Evaluation of Nutritional Status in Relation with Oral and Dental Health of Patient in Geriatric Outpatient Clinic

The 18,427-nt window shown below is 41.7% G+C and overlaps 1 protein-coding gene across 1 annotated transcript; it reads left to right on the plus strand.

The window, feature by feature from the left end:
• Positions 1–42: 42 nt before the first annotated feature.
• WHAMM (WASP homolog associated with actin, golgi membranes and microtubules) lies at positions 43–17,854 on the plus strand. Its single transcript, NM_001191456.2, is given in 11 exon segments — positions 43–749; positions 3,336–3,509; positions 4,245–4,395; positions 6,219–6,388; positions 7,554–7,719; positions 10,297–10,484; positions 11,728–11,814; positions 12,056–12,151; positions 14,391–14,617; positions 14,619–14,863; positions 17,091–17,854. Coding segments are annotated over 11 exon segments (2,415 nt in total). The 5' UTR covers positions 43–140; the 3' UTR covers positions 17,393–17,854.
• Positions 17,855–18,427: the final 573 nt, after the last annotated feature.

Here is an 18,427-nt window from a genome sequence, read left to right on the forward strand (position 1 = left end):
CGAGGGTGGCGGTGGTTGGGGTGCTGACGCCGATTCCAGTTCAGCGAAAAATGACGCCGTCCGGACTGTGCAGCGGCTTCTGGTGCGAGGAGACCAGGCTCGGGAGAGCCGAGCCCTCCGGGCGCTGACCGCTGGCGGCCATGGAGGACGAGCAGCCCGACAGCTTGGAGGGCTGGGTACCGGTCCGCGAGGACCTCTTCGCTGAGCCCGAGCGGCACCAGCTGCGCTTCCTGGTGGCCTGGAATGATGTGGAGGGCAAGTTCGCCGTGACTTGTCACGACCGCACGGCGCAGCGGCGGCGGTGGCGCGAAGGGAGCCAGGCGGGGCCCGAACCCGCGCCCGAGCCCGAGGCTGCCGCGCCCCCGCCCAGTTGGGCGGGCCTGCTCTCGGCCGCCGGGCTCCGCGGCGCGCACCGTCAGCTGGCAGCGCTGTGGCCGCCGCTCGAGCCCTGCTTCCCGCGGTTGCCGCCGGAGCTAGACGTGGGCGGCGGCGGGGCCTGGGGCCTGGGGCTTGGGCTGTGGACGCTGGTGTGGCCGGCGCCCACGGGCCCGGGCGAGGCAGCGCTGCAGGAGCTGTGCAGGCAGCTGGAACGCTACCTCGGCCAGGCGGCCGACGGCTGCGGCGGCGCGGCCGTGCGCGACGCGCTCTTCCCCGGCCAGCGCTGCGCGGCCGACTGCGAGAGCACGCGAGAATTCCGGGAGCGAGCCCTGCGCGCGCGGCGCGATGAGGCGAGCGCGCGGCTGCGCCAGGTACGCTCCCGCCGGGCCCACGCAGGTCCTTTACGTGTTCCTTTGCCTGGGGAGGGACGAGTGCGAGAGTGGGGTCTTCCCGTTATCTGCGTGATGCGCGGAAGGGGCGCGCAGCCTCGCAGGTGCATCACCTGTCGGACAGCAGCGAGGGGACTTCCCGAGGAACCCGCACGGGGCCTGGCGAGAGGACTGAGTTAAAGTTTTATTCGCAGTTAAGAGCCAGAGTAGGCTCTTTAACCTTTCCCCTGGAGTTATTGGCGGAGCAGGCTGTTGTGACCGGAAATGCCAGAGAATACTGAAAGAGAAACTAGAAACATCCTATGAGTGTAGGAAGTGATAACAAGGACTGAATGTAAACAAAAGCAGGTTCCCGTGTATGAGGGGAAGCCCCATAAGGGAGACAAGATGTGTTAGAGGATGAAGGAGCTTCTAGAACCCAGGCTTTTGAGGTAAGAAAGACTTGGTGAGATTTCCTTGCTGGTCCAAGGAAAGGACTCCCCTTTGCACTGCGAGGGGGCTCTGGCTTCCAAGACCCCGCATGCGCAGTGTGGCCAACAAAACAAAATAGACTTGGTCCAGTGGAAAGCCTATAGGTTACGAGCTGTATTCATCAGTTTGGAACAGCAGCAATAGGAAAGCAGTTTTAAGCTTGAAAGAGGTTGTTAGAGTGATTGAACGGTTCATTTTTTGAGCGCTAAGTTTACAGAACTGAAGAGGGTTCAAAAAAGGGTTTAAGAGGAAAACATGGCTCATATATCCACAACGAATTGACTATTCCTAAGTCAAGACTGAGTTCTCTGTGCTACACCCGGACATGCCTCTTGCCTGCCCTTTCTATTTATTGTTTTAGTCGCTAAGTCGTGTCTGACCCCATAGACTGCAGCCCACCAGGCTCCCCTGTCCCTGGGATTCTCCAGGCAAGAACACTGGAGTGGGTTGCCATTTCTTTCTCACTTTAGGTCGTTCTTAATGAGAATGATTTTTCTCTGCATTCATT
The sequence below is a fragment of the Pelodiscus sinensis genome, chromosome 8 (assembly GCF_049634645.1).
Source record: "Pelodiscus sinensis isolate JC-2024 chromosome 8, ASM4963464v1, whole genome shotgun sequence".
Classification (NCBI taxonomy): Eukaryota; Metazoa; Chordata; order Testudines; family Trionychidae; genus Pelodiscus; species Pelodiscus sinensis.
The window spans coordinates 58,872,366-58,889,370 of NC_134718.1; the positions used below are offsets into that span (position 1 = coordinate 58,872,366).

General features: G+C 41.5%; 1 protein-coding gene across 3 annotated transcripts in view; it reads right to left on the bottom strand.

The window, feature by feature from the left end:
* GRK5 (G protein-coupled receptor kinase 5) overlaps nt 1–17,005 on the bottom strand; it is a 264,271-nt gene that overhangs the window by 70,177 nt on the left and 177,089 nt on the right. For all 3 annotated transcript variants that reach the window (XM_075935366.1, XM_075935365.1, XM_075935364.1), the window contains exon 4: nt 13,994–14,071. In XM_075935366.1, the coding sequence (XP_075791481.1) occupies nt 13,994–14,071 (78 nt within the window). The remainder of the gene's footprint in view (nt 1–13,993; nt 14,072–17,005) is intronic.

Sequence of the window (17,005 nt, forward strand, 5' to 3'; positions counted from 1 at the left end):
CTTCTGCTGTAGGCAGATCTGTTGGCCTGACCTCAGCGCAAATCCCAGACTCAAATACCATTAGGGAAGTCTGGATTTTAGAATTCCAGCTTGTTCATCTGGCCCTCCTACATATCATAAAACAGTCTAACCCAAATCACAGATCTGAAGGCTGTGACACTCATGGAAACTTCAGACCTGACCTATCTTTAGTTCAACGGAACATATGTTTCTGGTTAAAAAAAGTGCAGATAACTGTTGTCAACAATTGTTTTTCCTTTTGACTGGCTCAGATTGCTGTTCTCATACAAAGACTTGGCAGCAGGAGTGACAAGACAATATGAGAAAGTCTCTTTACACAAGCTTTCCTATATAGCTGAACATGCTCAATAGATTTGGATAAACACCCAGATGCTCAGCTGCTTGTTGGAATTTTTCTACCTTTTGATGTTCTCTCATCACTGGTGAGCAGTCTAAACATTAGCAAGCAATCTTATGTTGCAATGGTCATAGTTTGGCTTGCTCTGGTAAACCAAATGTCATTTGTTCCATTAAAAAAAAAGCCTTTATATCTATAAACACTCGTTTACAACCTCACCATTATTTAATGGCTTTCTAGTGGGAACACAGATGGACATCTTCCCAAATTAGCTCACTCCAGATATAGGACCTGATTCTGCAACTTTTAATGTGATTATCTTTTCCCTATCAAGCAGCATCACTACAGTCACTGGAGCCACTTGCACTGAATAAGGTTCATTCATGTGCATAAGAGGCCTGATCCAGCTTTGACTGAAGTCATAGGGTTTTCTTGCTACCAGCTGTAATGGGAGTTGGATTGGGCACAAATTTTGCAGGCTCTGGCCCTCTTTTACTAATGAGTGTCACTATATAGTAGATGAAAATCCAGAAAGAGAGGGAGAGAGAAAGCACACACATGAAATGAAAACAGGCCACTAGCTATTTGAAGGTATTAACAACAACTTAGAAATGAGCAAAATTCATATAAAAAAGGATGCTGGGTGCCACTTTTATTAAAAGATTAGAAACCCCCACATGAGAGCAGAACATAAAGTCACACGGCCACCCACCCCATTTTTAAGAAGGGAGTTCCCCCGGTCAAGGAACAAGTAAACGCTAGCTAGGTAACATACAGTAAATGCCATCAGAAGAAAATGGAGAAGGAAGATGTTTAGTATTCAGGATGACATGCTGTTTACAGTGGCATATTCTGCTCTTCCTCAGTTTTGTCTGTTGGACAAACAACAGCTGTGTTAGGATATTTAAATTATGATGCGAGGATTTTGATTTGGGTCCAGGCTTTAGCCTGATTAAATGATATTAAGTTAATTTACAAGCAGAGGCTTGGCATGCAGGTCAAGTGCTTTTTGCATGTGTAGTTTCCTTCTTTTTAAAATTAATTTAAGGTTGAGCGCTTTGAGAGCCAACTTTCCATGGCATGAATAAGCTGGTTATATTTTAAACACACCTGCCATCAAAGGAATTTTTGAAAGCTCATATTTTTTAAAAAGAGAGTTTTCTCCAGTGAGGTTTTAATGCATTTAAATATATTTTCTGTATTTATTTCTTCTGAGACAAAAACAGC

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Background: The deterioration of oral and dental health in elderly may make them more susceptible to malnutrition by affecting their ability to chew along with taste perception, swallowing capacity and nutrient intake. The relationship between oral health and nutritional status in elderly is controversial and there are limited number of studies. The aim of this study was to evaluate the association between oral and dental health in relation with nutritional status of elderly individuals. Materials and methods: This study was carried out in 215 volunteer patients aged 65 years or older, consisted of 70 males and 145 females who applied to Geriatric outpatient clinic between May 2018 and November 2018. Demographic characteristics of the patients included in the study were recorded. A questionnaire was used to evaluate the oral and dental health status. Mini Nutritional Test - Long Form was used to assess nutritional status. In addition, the food and beverages consumed by the patients were recorded with a 24-hour retrospective recall method and daily energy and nutrient intake was analyzed with the full version of the Nutrition Information System (BeBiS) software program. Results: Of the patients 32.6% were males and 67.4% were females. The mean age of the males was 78.6±6.8 years and the mean age of females was 74.9±6.9 years. Forty-four point two of the patients were primary school graduates, 20% were high school graduates and 9.8% were secondary school graduates. Eighty percent o f males were married and 41.4 percent of females were married. The percentage of men with difficulty in chewing and swallowing was 24.3%, while the percentage of women was 23.4%. It was observed that 30.2% of the patients had tooth loss, 54.9% had full-dentures and 14.9% had no tooth loss (Table 1). The prevalence of malnutrition (n=7) and risk of malnutrition (n=53) was 3.3% and 24.7% respectively. Patients with malnutrition and risk of malnutrition were found to have less appetite, more tooth loss and more frequent difficulty swallowing and chewing compared to patients with normal nutritional status. In addition, mean daily energy, carbohydrate, fat, fiber intake and water consumption were found to be statistically lower than those with normal nutrition status (Table 2). Conclusion: In aging process, besides additional diseases, oral and dental health problems, problems related to chewing and swallowing function and social difficulties in reaching food are effective in food intake. As a result, inadequate intake of energy and macronutrients occur. Patients in geriatrics outpatient clinics, should be screened routinely on their nutritional status to determine those who need nutritional support and to apply effective nutrition interventions. In order to reduce the risk of malnutrition, all elderly patients should be questioned about oral and dental health, and appropriate guidance should be given.
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